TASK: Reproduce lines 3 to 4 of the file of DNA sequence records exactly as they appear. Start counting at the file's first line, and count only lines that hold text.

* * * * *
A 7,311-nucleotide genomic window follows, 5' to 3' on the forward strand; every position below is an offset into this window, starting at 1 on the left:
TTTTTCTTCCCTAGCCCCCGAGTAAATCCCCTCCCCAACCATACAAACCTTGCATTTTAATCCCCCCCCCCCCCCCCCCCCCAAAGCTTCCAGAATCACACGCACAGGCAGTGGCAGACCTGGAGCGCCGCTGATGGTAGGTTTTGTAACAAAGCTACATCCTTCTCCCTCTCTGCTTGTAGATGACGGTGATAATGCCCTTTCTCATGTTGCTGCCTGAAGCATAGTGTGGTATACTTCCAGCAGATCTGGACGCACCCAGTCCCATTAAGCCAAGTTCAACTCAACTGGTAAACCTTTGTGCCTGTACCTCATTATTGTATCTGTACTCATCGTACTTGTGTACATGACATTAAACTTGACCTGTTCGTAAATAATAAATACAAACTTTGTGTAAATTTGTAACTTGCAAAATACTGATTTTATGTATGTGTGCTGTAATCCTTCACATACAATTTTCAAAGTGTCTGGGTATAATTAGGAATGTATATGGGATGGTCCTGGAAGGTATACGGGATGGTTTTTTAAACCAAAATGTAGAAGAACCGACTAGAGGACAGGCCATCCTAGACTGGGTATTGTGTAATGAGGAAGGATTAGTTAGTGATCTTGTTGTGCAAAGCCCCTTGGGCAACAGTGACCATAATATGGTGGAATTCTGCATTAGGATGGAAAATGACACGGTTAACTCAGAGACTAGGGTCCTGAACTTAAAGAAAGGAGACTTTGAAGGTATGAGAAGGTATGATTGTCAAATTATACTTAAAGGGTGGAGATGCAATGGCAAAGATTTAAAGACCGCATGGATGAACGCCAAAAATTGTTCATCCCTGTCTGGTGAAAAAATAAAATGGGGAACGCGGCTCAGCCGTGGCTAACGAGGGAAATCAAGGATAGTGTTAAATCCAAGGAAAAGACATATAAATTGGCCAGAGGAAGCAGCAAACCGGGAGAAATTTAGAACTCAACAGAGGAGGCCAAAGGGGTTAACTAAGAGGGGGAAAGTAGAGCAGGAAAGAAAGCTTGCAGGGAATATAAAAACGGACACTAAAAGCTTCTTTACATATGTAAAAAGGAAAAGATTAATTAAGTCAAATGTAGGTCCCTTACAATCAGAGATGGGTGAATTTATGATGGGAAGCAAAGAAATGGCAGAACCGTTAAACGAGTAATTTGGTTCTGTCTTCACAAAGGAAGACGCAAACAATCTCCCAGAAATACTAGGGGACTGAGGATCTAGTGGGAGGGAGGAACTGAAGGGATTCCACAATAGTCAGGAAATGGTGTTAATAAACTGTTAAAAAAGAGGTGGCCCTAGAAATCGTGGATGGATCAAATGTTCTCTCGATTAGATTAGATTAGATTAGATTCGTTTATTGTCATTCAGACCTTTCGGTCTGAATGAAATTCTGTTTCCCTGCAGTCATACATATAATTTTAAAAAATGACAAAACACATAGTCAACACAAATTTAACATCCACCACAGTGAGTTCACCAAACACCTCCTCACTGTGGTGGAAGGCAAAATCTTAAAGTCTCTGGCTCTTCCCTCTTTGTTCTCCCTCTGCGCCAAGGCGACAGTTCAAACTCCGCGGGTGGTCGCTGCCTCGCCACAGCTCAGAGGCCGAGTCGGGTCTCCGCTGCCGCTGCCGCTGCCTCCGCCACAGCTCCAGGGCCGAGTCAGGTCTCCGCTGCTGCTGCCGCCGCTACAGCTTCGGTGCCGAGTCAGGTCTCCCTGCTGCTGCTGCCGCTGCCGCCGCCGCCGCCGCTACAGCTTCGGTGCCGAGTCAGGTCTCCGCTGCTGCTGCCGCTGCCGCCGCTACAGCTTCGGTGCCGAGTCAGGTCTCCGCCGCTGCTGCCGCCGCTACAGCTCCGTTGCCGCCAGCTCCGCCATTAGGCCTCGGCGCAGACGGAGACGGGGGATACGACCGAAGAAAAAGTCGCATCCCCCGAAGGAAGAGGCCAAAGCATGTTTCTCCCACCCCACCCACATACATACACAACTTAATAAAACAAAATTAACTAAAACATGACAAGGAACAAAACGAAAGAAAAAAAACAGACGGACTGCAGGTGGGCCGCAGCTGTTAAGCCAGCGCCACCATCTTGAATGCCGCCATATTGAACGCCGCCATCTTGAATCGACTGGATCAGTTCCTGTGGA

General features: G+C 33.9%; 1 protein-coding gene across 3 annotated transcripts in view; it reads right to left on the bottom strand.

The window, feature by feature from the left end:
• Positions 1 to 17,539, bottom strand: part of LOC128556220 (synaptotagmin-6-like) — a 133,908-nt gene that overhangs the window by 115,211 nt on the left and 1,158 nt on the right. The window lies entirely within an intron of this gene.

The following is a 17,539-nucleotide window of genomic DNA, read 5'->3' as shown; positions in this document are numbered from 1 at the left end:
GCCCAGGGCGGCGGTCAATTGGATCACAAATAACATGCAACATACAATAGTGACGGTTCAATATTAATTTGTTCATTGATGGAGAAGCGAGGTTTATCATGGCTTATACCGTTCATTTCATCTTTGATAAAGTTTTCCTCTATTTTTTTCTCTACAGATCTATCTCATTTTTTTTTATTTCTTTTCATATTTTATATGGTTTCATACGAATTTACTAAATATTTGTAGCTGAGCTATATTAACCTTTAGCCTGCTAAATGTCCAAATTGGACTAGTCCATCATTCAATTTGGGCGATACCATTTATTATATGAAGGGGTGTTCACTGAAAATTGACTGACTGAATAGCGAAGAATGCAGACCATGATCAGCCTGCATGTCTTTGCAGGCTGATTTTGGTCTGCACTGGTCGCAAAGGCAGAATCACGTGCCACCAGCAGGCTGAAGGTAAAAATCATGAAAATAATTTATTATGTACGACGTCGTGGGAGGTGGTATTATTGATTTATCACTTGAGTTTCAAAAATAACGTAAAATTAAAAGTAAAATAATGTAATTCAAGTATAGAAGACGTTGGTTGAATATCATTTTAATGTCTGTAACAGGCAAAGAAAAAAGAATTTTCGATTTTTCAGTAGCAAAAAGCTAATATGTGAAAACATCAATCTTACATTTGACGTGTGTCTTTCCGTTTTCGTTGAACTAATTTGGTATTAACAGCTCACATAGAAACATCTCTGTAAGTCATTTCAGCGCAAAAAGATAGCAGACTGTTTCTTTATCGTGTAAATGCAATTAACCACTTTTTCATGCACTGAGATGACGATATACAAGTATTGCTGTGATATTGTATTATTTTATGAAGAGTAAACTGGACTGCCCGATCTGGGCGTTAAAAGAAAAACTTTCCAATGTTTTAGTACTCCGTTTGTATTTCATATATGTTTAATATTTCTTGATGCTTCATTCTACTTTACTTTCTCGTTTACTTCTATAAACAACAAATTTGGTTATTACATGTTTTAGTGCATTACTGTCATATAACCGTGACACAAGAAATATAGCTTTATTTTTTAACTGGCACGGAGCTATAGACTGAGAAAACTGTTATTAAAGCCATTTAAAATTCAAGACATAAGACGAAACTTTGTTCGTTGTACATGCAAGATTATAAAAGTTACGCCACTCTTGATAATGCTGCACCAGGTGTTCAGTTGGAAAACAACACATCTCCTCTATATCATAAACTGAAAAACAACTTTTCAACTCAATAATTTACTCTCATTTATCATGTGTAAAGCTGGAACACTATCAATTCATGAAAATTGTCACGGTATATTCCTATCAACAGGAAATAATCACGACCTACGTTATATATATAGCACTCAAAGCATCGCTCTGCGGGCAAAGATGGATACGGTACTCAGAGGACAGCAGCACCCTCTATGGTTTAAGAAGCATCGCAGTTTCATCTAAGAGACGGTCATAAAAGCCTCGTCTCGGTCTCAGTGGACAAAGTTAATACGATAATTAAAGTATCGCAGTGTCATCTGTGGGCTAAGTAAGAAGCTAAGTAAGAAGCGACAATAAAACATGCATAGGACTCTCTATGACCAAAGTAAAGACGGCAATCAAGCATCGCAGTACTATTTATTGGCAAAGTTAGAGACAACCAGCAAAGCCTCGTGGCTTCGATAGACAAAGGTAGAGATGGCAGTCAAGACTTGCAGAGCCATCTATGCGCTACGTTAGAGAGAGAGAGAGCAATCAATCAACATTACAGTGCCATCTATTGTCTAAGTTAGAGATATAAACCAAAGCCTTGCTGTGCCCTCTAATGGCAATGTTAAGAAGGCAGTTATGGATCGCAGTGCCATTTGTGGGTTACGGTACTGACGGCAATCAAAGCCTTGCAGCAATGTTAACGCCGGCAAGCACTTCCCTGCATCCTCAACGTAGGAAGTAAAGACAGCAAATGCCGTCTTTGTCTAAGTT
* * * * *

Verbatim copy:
General features: G+C 33.9%; 1 protein-coding gene across 3 annotated transcripts in view; it reads right to left on the bottom strand.

The window, feature by feature from the left end: